By Caldwell Titcomb
In 1974 I went to Boston’s Jordan Hall to hear a recital by the famous British tenor Peter Pears (1910-86), who would be knighted four years later. At the end of the concert it was clear that the piano collaboration was the most impressive I had ever heard in a song recital. The pianist on this occasion was someone named Murray Perahia, who, I learned, had in 1965 won the Young Artists International Auditions at 18 and gone on to cop first prize in the 1972 Leeds International Piano Competition at the age of 25. Since then I have followed his career with unflagging admiration.
Bronx-born but a longtime London resident, he gave his first Boston solo recital in 1977. In the 1990s he suffered a right-hand injury and a bone abnormality that kept him off the concert stage for several years, and later problems caused a number of cancellations. Still, he amassed a stream of superb recordings – among them a Grammy-winning CD of the complete Chopin Etudes, which had never been equaled and will never be surpassed.
On March 29 he was back in Boston for his twelfth Celebrity Series appearance. He chose a program of four staples by Bach, Mozart, Beethoven and Brahms, performed in chronological order.
First came Bach. As I pointed out in my review of Bach-specialist Angela Hewitt’s February 22 recital, some puristically maintain that Bach ought to be played only on the harpsichord or clavichord. The former permits terraced but not graded dynamics. The latter allows both, but is so soft that it chiefly gratifies the player but is not really suitable for audiences. There are many who will be surprised to learn that Bach, late in his life, tried out Gottfried Silbermann’s fledgling pianos, suggested some improvements, praised the changes and became an agent for Silbermann’s instruments. So pianists should feel quite entitled to perform Bach.
Perahia chose to present the Partita No. 1 in B-flat Major, BWV 825, which Bach himself published in 1726. Five more would follow, and Perahia released a CD recording of Nos. 2, 3, and 4 a few months ago, with Nos. 1, 5, and 6 likely to appear in due course. To the usual four suite movements – allemande, courante/corrente, sarabande, and gigue – Bach added a praeludium and a minuet I & II. Perahia’s playing was clean and crisp, with little or no pedal. And Bach and performer both had fun with the constantly crossing hands in the concluding gigue.
Mozart was represented by his Sonata in F-Major, K. 332, dating from around 1782. There was emphasis on lucidity and structure. Perahia fully captured the first movement’s playfulness, and correctly took the exposition repeat. The adagio was a highly embellished aria for the right hand, with unexpected tonal wanderings. The hyperactive finale raised smiles with its stop-and-go coda.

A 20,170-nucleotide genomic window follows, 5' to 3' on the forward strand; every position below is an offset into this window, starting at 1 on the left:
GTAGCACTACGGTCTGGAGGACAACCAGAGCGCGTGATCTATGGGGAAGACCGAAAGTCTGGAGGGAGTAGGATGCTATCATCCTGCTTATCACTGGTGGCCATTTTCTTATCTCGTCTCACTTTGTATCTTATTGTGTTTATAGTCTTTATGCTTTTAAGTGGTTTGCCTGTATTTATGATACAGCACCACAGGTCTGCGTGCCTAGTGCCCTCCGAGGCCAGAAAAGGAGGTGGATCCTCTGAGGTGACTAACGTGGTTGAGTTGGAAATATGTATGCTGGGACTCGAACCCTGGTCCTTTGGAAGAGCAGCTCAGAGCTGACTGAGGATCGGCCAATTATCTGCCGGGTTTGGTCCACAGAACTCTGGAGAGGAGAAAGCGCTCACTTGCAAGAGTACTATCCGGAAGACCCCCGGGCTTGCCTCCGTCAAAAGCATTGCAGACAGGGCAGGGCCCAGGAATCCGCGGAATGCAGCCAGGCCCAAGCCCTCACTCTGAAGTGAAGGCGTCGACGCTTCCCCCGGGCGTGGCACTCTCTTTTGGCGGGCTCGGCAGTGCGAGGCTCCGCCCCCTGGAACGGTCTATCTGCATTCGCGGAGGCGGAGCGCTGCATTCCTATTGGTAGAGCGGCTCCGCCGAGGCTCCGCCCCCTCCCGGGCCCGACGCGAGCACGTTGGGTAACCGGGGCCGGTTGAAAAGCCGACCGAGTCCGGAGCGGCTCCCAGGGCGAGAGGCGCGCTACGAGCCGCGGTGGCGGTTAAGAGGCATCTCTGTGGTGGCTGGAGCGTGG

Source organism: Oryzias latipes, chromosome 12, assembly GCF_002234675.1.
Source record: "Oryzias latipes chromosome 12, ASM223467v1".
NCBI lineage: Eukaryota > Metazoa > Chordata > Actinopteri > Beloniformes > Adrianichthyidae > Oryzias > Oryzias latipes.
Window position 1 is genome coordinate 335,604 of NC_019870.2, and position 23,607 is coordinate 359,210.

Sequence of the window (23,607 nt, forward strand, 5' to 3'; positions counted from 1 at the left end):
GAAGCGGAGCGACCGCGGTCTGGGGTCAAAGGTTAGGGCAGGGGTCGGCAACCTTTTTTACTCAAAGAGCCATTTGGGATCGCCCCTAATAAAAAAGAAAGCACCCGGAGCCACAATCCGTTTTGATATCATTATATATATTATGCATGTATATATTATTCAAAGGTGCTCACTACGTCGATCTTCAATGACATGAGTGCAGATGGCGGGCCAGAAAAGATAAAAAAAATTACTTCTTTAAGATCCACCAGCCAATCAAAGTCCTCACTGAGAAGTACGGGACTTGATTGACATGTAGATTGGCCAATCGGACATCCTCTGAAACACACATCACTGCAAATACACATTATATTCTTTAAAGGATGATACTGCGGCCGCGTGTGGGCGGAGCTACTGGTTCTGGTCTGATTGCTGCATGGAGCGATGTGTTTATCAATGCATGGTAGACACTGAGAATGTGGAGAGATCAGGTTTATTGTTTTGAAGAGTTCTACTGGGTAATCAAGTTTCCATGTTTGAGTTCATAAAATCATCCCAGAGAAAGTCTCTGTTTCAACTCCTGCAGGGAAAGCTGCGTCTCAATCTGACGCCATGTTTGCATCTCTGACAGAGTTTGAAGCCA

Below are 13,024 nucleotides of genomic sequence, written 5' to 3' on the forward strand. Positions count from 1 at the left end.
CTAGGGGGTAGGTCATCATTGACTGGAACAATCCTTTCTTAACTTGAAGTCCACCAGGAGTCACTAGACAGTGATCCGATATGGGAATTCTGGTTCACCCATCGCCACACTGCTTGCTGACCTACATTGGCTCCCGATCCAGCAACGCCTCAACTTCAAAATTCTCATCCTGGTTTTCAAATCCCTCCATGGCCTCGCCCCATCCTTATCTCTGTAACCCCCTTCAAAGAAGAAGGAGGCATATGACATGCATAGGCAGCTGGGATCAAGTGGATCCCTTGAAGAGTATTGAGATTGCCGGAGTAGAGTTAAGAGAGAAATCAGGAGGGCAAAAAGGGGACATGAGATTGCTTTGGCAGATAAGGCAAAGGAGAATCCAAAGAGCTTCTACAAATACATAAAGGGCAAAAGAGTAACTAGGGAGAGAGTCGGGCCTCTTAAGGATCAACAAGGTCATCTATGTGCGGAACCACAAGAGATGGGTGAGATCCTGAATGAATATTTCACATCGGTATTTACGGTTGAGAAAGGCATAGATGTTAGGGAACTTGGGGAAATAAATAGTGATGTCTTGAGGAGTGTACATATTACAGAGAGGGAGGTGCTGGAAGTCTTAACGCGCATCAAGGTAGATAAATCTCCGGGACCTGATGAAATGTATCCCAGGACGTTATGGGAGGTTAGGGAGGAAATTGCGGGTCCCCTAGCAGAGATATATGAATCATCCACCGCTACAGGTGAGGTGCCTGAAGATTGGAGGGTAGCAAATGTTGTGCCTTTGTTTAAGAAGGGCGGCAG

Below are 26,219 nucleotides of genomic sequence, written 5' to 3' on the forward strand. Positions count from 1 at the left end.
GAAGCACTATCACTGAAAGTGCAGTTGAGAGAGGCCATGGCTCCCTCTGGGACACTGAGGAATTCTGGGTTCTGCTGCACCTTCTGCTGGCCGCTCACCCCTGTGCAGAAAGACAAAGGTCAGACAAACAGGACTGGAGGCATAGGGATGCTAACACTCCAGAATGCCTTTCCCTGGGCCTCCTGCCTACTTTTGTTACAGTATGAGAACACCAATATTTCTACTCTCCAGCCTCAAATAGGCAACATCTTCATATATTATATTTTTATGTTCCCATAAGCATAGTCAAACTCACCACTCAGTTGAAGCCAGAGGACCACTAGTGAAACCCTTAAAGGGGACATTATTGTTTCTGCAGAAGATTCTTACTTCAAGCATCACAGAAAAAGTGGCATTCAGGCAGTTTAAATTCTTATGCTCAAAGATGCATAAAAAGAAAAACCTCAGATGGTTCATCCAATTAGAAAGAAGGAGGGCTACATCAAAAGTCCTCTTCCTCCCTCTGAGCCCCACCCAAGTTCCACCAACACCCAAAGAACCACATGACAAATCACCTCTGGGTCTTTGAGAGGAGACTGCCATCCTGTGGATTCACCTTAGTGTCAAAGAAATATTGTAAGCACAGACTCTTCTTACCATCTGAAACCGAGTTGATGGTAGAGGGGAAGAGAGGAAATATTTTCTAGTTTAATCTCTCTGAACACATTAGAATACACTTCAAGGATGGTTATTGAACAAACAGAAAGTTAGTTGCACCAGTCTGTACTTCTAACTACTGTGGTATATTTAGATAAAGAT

For Beethoven we got the celebrated Sonata in F-Minor, Op. 57 (finished in 1805), to which a publisher reasonably affixed the sobriquet “Appassionata” eleven years after the composer’s death. This is a revolutionary work, and Perahia properly shifted into an aggressive mood for its wide and unpredictable range of dynamics. The prevailing storminess was relieved only by Perahia’s singing tone in the central Andante.
Following intermission, Perahia programmed “Variations and Fugue on a Theme by Handel,” Op. 24 (1861), written by Brahms as a virtuoso vehicle for his own concertizing. The theme-and-variations genre has been a favorite with composers from the14th century to the present, though it has produced much run-of-the-mill results. Bach reached a zenith with his “Goldberg Variations” and Beethoven with his “Diabelli Variations.” But no composer in history has given us so many marvelous examples as Brahms.
The “Handel Variations,” twenty-five in number, are cast largely in B-flat major, with three in B-flat minor and one in G-minor. They all employ binary form (two equal sections, each repeated). The emotional range is enormous: bravura, mysterious, military, expressive, even tinkly like a music-box. Perahia understood each to perfection. This monumental work culminates in a huge fugue that Perahia exploited to full glory.
As an encore, Perahia played Schubert’s E-flat Impromptu, Op. 90, No. 2, with its delightful chromatic runs in the right hand. Perahia plays the same program in New York’s Avery Fisher Hall on March 31.
For my money, Perahia is the greatest living pianist – and you can quote me on that.